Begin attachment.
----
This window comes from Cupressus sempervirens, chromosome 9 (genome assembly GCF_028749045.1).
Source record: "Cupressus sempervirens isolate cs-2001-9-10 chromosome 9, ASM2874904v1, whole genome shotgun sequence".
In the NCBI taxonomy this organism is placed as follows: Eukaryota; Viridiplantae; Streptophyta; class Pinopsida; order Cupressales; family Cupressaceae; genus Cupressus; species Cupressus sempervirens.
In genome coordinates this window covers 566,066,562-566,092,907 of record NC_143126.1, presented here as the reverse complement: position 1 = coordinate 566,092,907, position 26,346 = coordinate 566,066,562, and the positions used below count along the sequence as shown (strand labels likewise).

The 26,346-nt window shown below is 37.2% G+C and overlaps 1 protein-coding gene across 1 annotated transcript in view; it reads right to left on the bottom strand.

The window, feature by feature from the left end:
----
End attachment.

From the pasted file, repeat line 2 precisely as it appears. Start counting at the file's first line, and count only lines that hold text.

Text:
Source record: "Cupressus sempervirens isolate cs-2001-9-10 chromosome 9, ASM2874904v1, whole genome shotgun sequence".